I met Jim Cairns only once in my life. It was at a function we had in Victoria in late 1997 which was to celebrate 25 years since the election of the Whitlam government. I was led to believe it was probably the only appearance that Jim had made at an ALP function for many years. In fact when we approached him to see if he would attend we were surprised that he said yes. While he was quite firm about coming, he was also quite firm about what he would do. Essentially we had endeavoured to organise various activities that a range of ex-Labor ministers from the Whitlam government would undertake on stage et cetera—and those who know many of those people would know that is not an easy thing to do.

With Jim, it was very clear: he would come—and he definitely wanted to come—but he wanted 10 minutes to address the audience at the Comedy Theatre, which was absolutely full to the rafters. He wanted his 10 minutes and he was going to have his 10 minutes, and there was going to be no control over content or how he presented it. He was going to go out there and give it to them. And that is exactly what he did. He got up and he gave a 10-minute speech which went through a range of concerns he had about the nature of modern society and how he felt about the direction of politics in this country. He did it, and he did it the way he had done so many times before.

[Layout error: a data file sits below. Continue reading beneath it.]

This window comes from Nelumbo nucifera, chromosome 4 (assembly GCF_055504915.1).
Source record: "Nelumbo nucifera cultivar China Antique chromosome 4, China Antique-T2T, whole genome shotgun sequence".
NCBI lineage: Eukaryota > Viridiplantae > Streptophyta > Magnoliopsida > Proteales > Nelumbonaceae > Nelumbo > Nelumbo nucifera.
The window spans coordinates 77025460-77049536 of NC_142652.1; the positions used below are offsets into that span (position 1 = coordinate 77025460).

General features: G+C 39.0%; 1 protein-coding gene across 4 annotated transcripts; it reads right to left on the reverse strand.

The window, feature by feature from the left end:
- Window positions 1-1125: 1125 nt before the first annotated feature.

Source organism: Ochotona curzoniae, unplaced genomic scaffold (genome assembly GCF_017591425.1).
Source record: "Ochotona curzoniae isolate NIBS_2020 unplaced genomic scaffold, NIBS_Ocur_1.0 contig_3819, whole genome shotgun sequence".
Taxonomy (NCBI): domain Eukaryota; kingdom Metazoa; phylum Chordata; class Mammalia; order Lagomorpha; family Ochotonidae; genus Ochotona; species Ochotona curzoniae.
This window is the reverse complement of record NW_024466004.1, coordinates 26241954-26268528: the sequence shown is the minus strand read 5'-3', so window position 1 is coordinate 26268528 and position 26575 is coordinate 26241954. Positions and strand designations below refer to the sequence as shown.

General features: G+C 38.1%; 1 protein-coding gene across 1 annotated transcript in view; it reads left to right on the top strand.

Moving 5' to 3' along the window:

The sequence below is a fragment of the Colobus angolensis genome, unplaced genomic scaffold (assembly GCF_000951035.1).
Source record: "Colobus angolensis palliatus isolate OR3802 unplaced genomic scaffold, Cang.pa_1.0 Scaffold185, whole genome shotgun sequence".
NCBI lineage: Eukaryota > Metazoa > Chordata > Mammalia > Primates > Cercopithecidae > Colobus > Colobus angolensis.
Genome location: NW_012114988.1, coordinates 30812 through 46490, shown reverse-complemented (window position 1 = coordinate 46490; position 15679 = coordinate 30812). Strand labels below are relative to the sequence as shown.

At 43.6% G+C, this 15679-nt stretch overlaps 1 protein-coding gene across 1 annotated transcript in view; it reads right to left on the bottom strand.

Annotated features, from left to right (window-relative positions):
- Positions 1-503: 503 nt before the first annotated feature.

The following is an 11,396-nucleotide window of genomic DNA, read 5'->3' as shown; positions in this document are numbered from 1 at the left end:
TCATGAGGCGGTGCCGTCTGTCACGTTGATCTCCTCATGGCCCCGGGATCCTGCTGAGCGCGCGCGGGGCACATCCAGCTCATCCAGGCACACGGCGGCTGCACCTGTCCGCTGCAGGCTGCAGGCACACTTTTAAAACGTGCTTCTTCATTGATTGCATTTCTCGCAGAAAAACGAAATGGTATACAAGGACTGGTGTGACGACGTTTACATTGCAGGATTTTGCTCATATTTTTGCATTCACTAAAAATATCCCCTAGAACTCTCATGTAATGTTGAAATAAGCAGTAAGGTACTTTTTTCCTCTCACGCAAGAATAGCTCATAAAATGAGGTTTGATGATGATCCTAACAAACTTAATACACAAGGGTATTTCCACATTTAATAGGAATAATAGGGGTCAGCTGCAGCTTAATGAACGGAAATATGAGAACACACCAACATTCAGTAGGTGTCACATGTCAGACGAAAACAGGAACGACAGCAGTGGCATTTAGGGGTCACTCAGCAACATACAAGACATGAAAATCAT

Although he was getting on a bit then, there was a certain passion, a certain commitment and a certain stoicalness that was to be admired. Much of what he said were things that many of us would have had some problem agreeing with, but you certainly had to admire the fact that he had the guts and the commitment to get up there and to say it and to keep saying it—and to firmly believe it. We often talk about the fact that in politics there seems to be a lack of passion and a lack of belief. I think that is overestimated by many in terms of just how bad things really are, but when you try to compare your commitment and your passion to someone like Jim Cairns you will find yourself so often wanting.

It was mentioned by the member for La Trobe that Jim Cairns had become disillusioned with the Labor Party in later years, and I guess to an extent that is true. But to correct the record to a degree—and I checked this with the Victorian branch of the party this afternoon—the fact is, and it was mentioned by the member for Lalor, he was a life member and that was granted several years ago. However, he first joined the party back in 1947. His membership lapsed in 1991, but he rejoined in 1996 and was a member right through from that period. The fact that 1996 is the time we are talking about is a relevant point for all of us on this side of the House and certainly a relevant condemnation of those on that side. The fact is he was one of the great figures of the Labor movement, someone who inspired when so many failed to do so and someone who we are all better off for having known or known of, given the role that he played in politics in this country. I mourn his passing.